Traveling by train to Amsterdam

Traveling by train in Europe

Rosie and I have just returned to Cape Town from a 2 months stay in Europe. We mainly stayed in the south of The Netherlands in a small village called Voerendaal. This is where I grew up and where my parents, Rosie’s grandparents, still live. From there we went on short visits and trips to Amsterdam, Munich and Maastricht to visit friends and family. Everybody was so excited to finally meet Rosie.

Traveling with a child as a single parent can sometimes be a challenge, especially if she’s still very small and can’t walk or do anything herself. On many occasions you need to ask for help unless you really don’t need to go to the bathroom for a looooong time, are never ever hungry or thirsty and don’t like to get up and stretch your legs in general. That’s not me. On a flight I drink tons of water which results in many loo-visits and yes I DO eat my airplane meal with much ‘gusto’. I’m always amazed how it is possible to offer something eatable at a height of 10 km up to about 500 people. I think we’re obliged to eat it and enjoy it!

Asking for help is not always easy but I just want to share that we encountered so much friendliness during all our travels. It was really quite extraordinary.

On our Emirates flight to Europe, a lovely couple from New Zealand was delighted with Rosie’s humming. She’s humming ‘Altijd is Kortjakje ziek’ / ‘Twinkle Twinkle Little Star since mid-July..) and had no problem looking after her while I was enjoying my dinner or needed to go to the loo. The couple was going to cycle for a couple of months in Europe. How awesome!

In the ICE train to Munich, an elderly lady walked with me to the bathroom so she could hold Rosie while I was doing my thing. She then went all the way with me to find the right S-Bahn in Munich and made sure we bought the right ticket. It was so super friendly and helpful.

On the flight from Amsterdam to Dubai I got a bit worried. Rosie and I sat in between 3 gentlemen… I had no expectations whatsoever. The gentleman on the right put on his headphones and just ignored Rosie and me. And of course Rosie would pull this guys’ sleeves and insisted on getting a ‘hi’. AHAHA!! So funny!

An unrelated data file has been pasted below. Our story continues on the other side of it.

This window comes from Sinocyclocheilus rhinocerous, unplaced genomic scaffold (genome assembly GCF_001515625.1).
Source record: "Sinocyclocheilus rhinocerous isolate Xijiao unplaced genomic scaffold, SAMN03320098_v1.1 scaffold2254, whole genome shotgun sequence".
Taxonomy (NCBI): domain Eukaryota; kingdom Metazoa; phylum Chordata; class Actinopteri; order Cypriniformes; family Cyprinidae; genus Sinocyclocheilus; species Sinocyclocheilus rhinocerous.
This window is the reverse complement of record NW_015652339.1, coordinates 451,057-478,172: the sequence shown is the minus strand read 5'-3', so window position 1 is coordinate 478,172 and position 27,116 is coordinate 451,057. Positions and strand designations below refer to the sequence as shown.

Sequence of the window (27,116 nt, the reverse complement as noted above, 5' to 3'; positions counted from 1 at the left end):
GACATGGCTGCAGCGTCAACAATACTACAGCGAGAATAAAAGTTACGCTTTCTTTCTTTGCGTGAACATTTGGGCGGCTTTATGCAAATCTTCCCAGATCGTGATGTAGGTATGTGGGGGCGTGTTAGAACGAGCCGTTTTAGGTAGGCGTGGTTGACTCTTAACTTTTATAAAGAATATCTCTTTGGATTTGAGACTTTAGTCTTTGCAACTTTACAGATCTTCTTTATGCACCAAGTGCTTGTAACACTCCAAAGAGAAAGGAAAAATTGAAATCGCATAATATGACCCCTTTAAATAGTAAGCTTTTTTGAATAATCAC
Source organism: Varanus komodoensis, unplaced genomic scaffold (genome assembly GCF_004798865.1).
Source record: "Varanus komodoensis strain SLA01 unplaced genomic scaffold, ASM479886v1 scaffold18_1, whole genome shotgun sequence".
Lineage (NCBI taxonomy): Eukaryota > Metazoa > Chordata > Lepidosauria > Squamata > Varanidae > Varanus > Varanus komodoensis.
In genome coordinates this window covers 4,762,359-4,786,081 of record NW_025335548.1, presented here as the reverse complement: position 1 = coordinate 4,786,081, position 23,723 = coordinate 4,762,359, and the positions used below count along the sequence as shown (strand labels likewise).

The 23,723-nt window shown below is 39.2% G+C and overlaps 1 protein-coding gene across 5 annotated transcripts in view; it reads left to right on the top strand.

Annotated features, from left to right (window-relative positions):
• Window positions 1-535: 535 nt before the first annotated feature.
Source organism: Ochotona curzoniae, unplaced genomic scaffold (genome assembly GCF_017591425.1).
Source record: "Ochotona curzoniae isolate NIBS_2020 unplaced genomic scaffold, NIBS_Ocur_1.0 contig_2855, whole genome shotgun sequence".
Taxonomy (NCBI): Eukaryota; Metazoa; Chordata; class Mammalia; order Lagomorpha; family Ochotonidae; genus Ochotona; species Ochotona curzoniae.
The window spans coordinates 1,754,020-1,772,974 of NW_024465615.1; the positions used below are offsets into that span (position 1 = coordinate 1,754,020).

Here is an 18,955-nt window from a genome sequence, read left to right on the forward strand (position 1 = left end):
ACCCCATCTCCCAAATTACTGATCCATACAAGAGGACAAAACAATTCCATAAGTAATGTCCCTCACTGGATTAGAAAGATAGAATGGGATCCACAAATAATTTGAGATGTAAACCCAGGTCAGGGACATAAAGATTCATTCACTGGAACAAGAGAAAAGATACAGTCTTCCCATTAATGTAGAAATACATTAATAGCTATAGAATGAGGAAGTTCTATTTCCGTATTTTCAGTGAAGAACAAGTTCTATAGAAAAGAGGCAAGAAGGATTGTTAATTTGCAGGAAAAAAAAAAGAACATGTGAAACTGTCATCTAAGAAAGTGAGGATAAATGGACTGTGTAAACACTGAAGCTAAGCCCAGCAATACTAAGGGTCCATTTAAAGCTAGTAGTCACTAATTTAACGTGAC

The 2 gentlemen on the left were an Arab youngster and a distinguished Indian business man. I thought: I’m on my own for this one. I couldn’t have been more wrong. The Arab guy, his name was Benda, took out his iPhone and showed it to Rosie. He told me he has a 4 year old and absolutely adores his little one and how he misses him now. He was the friendliest and most helpful guy EVER!! He would have Rosie on his lap, play with her and make jokes. Nothing was too much for him. He made sure I could enjoy my dinner without little hands throwing around the dinner tray.

In Dubai he offered to help me with all the hand luggage, in fact he insisted. I couldn’t help but to get a little bit concerned. Isn’t that the first rule in international travel: NEVER EVER let anybody else but yourself handle your bags? Certainly not an Arab!! What was I thinking?? Did he have a 2nd agenda with all his friendliness? I hesitated and thanked him for the offer but I would be able to manage. He wouldn’t accept such nonsense. He would help us to get through customs onto the train to get to our next terminal and that was it. From this moment onwards I was sure this guy had stuffed my bags with some illegal drugs.

I had visions of being arrested for drugs trafficking. What would happen to Rosie if I would be arrested? Surely the officials would allow me one phone call to the Dutch Embassy, right? However this is Dubai!! Peoples’ hands are cut off if they steal something. I would simply not survive. Meanwhile I kept smiling and hoped for the best and hated myself for not being able to trust this guy because that is the norm in our society.

Of course we went smoothly through security, Benda carried a few of my bags again, accompanied us to the train, said we MUST come and visit Saudi Arabia and then he was gone after some friendly, little waves and smiles from Rosie. What a friendly and helpful man!

Have you encountered helpful and friendly people on your travels when you needed it most? I would love to hear your experiences.